Shepherds shouldn’t just be overseeing their flock to look for threats. They should be looking within. In Acts 20, Paul says to “Be on guard for yourselves and for all the flock… I know that after my departure savage wolves will come in among you, not sparing the flock; and from among your own selves men will arise… Therefore be on the alert.”

This is one of the more scary warnings in Scripture. After all, if we can’t trust ourselves, who can we trust? Am I really capable of becoming the biggest danger to my flock? If so, what should I be alert for? Here are a few questions for self evaluation:

First, what is my motivation for ministry and leadership? Jesus warned against “hired hands” who don’t care for the sheep like the Good Shepherd does. Seasonal workers who are disinclined to sacrifice too much for their flocks are a danger to the flock. Am I just doing a job, or am I fully vested?

Second, how am I using leadership for my own benefit? Ezekiel 34 offers a stark contrast between the self-serving leaders of Israel and the Good Shepherd. God warns these shepherds who have abandoned the flock, taken advantage of them for personal gain, and ignored or mistreated the weak. “I now consider these shepherds my enemies,” he says. There are perks for leadership roles. What is my attitude toward those “trappings”? And do I exist to serve the sheep and their Shepherd, or do they exist to serve me?

Third, what is my relationship with the Owner? In While Shepherds Watch Their Flocks, Timothy Laniak has a chapter dedicated to the issue of lack of trust between shepherds and owners, saying there’s a common belief among herd owners in the Middle East that shepherds will steal or eat their flock if given a chance. When you think about the bonding and loyalty that can develop when shepherd and sheep spend so much time together, betrayal would not be difficult.

When the guard becomes the enemy, the flock is in deep trouble.

The problem is that weariness, entitlement, selfishness and betrayal don’t just happen suddenly. They creep in over time. Laniak offers a couple of concrete examples. False teachers get their start when leaders let their moorings drift from God’s word and begin to allow popular trends or “original ideas” to supplement or replace orthodoxy. Or when leaders lose their nerve to speak against the things they know they need to.

Another foothold is fatique. When I’m too tired, I don’t even notice the roots of a problem. I know what to do when I face a trial. I know what to do when I see division and quarreling. But when I’m weary and right in the middle of it, I don’t recognize the trial or the disunity for what it is, and I react in the flesh.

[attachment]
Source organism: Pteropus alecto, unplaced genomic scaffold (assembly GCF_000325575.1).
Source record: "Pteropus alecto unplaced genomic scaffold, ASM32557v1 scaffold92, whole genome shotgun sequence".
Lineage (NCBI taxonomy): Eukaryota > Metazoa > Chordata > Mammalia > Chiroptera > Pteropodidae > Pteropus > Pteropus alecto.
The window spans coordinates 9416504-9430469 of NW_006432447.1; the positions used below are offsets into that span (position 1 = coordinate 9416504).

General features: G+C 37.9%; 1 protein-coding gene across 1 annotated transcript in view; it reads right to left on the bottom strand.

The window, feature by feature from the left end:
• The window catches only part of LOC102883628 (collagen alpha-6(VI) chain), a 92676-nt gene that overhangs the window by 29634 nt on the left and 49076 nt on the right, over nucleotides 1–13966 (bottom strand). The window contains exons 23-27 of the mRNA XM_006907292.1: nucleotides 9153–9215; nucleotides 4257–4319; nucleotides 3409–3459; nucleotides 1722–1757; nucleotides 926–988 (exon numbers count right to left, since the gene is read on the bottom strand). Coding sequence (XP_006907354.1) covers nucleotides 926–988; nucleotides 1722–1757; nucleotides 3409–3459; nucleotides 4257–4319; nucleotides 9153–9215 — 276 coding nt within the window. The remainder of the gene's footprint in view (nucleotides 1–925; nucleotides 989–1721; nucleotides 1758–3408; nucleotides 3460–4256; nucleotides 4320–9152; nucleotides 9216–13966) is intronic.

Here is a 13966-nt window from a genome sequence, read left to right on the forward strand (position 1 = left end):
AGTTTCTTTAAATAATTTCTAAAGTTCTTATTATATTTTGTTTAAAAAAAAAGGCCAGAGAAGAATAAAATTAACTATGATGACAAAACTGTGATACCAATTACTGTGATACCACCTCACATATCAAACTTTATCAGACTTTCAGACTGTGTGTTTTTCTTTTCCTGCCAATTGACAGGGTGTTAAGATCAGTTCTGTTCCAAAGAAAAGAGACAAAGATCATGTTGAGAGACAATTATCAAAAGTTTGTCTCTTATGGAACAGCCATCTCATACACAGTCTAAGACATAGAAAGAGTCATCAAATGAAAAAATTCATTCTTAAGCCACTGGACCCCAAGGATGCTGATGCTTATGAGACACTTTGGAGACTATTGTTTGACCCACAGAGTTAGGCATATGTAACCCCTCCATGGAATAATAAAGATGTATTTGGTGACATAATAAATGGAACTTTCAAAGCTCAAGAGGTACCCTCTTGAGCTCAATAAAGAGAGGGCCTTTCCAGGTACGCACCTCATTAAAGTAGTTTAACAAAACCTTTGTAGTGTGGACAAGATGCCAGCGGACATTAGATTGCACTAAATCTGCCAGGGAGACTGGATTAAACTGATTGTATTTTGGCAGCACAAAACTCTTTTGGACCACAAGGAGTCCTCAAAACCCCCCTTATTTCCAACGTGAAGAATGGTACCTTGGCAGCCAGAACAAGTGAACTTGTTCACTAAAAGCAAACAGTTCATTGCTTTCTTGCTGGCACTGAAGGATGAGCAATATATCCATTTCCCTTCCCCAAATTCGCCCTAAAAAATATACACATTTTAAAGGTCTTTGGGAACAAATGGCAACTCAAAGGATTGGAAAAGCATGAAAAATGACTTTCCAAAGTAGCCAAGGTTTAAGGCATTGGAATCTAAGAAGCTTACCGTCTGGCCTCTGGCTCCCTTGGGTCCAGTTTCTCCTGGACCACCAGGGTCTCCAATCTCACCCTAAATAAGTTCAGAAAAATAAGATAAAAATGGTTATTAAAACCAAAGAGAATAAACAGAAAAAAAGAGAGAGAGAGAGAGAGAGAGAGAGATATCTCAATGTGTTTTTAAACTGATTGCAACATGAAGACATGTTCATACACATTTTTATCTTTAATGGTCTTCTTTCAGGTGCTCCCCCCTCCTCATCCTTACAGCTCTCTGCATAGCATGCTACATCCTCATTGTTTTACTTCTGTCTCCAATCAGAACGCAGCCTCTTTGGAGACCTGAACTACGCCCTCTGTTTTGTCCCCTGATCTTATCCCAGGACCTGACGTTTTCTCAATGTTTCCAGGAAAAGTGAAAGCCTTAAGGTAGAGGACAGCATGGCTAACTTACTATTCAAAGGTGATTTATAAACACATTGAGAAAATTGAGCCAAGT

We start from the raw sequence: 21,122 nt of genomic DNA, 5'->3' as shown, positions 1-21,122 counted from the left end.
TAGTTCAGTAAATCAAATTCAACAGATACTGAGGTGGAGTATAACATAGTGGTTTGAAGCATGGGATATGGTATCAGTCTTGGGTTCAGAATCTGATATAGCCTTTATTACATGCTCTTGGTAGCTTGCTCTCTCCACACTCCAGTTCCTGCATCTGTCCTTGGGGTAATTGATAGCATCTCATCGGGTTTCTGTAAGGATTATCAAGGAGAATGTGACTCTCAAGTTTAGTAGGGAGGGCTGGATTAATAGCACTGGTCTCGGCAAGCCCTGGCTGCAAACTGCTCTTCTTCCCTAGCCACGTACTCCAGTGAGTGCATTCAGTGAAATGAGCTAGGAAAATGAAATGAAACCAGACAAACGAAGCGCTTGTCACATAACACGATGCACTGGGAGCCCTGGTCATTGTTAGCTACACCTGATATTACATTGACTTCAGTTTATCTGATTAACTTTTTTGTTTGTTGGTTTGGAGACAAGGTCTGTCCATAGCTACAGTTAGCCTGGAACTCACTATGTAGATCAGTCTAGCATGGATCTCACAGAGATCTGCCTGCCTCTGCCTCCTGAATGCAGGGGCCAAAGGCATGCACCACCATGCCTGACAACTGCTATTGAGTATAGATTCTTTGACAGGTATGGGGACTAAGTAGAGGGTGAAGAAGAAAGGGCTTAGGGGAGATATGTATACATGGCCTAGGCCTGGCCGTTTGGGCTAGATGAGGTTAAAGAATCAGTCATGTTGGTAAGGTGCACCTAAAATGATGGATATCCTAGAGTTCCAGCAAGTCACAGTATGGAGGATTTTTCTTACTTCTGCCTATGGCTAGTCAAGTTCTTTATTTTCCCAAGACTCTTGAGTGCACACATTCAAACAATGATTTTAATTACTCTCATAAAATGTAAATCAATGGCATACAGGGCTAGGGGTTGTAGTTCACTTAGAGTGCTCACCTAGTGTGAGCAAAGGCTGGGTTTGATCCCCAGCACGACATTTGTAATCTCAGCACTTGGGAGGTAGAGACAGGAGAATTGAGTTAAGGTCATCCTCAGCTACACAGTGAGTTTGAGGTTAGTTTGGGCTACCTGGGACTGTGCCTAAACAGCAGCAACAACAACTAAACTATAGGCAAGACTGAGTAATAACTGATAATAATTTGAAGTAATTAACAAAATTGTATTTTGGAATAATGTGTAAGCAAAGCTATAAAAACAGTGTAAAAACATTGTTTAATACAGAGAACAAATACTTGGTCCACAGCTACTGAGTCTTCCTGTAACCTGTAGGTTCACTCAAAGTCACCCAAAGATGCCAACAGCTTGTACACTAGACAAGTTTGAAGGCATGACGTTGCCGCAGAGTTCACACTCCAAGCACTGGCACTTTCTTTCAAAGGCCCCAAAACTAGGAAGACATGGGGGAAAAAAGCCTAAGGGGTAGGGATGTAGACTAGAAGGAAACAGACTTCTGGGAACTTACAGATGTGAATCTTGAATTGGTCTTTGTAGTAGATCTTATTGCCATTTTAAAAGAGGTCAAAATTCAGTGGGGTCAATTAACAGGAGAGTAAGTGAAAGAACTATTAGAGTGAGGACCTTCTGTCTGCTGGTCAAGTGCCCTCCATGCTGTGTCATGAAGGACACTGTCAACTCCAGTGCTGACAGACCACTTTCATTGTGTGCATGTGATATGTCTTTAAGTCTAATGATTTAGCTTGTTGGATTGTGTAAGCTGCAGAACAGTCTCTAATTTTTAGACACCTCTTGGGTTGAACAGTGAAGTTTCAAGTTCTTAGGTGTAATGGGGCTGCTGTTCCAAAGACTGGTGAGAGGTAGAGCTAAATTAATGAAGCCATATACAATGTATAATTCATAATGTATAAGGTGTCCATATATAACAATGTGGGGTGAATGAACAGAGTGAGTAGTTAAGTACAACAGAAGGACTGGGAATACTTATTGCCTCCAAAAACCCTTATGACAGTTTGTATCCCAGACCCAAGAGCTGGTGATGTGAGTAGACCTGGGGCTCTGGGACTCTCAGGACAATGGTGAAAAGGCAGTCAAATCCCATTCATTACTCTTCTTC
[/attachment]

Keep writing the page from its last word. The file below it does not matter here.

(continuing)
Laniak nails the fact that no one is immune from an imperceptible shift. It has the ring of truth to it:

Becoming a wolf only takes a combination of skepticism and time.

So, what should leaders do to guard our hearts? Here are some of my personal solutions.

1. When I know what I need to do but don’t have the energy to do it, it’s time for me to move on.

This value is specifically set up to guard myself from internal drift. I got the idea from Andy Stanley at Catalyst a few years ago. It fits with one of my personal goals: to never grow old. As I’ve written before, I subscribe to Douglas MacArthur’s definition of youth: You are as young as your optimism and as old as your fears. When cynicism and weariness take over, it’s time for me to seek a new fountain of youth in a different role or different ministry area — something that will motivate me and purify my motives.

2. Give others permission to “call me” on something.

A few years ago I heard one of the authors of TrueFaced talk about the idea of accountability from a slightly different angle. He urged us to admit our weaknesses and then give permission to our followers, our team or even our kids to “call us” when they see us moving into that area of weakness, hypocrisy or sin. Because of power distance, they aren’t going to do it naturally; they have to be given permission. If we take the steps before something happens to admit we’re capable of becoming a wolf, then we’ll have some critical safeguards enabled if we start to drift.

3. Suspect myself first.

This guideline came from a marriage book I read recently, When Sinners Say I Do. It’s great advice for any interpersonal relationship, and it comes from Jesus’s urging to remove the huge chunk of wood from your own eye before trying to remove a speck from someone else’s. When I find fault with someone, I need to ask myself what my own responsibility is. There is often something I could rectify. But my tendency is to suspect others or my environment first. When I interact with the person by first owning my own fault, the encounter goes a lot better!

That’s really what Laniak is saying here: suspect yourself. “Who can accurately assess the urges prowling in the darkness of our own souls?” David is a prime example. During the time that kings go to war (external threats), he stayed home. And in beginning an affair with Bathsheba, he became the wolf inside the camp. His cry in Psalm 51 and 139 is for God to search him and root out any wicked way. That’s my prayer as well today.

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